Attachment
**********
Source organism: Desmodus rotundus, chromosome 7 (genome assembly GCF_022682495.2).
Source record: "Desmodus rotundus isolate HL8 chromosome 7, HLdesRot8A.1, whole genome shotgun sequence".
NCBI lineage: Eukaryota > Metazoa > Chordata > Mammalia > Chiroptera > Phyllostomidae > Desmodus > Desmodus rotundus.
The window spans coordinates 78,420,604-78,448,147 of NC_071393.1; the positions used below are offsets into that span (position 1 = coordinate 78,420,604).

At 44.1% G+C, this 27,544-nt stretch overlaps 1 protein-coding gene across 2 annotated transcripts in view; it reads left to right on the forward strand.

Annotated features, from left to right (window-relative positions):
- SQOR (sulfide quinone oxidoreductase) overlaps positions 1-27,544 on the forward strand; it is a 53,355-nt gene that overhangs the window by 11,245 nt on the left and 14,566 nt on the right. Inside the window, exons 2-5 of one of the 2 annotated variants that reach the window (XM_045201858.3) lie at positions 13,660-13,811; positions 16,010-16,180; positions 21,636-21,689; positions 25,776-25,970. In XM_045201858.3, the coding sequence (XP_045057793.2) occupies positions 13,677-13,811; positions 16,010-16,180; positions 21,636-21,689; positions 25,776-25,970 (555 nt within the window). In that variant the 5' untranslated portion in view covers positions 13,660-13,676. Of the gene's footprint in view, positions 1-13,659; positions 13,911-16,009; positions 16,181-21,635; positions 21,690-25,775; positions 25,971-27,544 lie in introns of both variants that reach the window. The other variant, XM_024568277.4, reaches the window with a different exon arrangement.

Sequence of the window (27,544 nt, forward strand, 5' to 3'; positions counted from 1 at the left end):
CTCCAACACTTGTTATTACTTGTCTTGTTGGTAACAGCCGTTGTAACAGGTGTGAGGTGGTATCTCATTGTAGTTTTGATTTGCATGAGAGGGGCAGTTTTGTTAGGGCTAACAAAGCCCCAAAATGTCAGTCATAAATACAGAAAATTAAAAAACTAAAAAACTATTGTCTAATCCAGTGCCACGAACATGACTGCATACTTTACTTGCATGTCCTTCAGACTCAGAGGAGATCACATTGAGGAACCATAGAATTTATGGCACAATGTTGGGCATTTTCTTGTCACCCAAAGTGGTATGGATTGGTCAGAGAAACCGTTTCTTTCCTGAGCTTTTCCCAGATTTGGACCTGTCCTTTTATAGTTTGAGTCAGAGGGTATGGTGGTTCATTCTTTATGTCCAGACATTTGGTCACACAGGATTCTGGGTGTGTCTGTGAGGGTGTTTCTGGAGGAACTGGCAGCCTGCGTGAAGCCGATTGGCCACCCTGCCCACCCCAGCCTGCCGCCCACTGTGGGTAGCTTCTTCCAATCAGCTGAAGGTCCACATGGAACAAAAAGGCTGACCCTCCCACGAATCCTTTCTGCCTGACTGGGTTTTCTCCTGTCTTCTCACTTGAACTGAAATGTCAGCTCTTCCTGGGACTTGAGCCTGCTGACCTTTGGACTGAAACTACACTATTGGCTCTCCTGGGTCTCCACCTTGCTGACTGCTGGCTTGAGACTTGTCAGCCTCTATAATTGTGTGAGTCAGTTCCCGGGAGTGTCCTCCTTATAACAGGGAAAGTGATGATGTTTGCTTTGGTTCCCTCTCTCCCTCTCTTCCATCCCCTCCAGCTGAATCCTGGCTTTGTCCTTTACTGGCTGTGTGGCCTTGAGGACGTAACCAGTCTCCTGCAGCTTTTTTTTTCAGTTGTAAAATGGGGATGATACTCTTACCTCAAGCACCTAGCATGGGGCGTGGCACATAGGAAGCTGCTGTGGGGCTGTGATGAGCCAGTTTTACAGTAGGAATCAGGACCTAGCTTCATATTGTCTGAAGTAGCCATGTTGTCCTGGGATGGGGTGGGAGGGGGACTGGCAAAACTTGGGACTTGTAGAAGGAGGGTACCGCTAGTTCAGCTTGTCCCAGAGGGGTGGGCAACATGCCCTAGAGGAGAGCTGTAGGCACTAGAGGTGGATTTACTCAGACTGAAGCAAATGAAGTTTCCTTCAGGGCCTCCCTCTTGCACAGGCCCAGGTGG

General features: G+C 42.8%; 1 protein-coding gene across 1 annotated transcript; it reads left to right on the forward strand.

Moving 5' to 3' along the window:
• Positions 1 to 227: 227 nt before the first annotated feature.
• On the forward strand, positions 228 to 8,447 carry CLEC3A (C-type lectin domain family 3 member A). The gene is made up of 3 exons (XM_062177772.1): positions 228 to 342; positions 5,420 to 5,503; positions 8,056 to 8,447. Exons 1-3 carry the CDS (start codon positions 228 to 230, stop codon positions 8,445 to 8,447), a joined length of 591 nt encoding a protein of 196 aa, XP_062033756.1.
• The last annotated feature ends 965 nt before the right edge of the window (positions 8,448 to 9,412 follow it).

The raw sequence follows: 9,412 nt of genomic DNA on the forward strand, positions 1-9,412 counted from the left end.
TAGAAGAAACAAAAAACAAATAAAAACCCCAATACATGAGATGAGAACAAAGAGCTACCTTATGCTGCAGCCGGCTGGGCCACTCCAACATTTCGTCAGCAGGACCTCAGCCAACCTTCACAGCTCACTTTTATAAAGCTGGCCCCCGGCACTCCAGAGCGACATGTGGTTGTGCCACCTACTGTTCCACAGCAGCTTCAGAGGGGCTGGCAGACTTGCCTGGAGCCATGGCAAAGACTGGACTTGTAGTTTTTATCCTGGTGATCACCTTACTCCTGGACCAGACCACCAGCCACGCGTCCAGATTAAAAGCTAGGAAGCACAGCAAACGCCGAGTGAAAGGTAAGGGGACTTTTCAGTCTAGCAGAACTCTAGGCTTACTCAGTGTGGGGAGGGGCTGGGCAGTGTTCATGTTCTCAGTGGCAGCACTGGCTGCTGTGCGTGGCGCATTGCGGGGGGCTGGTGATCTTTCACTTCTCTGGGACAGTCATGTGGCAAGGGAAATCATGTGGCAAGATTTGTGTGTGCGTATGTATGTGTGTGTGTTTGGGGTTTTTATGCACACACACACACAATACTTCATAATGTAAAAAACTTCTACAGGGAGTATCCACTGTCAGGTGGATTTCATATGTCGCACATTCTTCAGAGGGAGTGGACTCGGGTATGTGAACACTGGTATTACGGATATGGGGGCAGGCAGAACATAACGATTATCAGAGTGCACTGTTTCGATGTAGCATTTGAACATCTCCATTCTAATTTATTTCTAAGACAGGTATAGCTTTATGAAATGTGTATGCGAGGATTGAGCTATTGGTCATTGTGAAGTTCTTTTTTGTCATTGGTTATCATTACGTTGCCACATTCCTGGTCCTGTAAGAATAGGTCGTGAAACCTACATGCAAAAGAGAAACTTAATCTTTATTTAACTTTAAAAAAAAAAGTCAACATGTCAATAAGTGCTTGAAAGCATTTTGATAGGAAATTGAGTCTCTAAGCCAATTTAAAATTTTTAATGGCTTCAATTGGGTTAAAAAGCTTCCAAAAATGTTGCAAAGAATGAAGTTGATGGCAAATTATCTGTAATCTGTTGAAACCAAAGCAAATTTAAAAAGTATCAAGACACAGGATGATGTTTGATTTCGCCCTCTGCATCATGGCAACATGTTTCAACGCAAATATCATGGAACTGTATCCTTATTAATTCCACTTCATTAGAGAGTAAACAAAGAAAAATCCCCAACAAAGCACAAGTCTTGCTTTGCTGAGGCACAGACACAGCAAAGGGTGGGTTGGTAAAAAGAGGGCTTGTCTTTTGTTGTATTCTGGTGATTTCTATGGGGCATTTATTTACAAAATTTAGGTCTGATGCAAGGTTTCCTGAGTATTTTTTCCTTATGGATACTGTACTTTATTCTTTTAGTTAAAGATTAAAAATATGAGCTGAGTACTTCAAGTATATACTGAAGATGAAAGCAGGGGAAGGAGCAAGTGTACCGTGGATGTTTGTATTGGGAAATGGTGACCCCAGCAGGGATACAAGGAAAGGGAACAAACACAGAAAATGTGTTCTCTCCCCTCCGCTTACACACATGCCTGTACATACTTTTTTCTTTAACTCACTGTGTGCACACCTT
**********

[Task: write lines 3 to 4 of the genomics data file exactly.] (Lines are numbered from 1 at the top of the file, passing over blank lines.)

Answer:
NCBI lineage: Eukaryota > Metazoa > Chordata > Mammalia > Chiroptera > Phyllostomidae > Desmodus > Desmodus rotundus.
The window spans coordinates 78,420,604-78,448,147 of NC_071393.1; the positions used below are offsets into that span (position 1 = coordinate 78,420,604).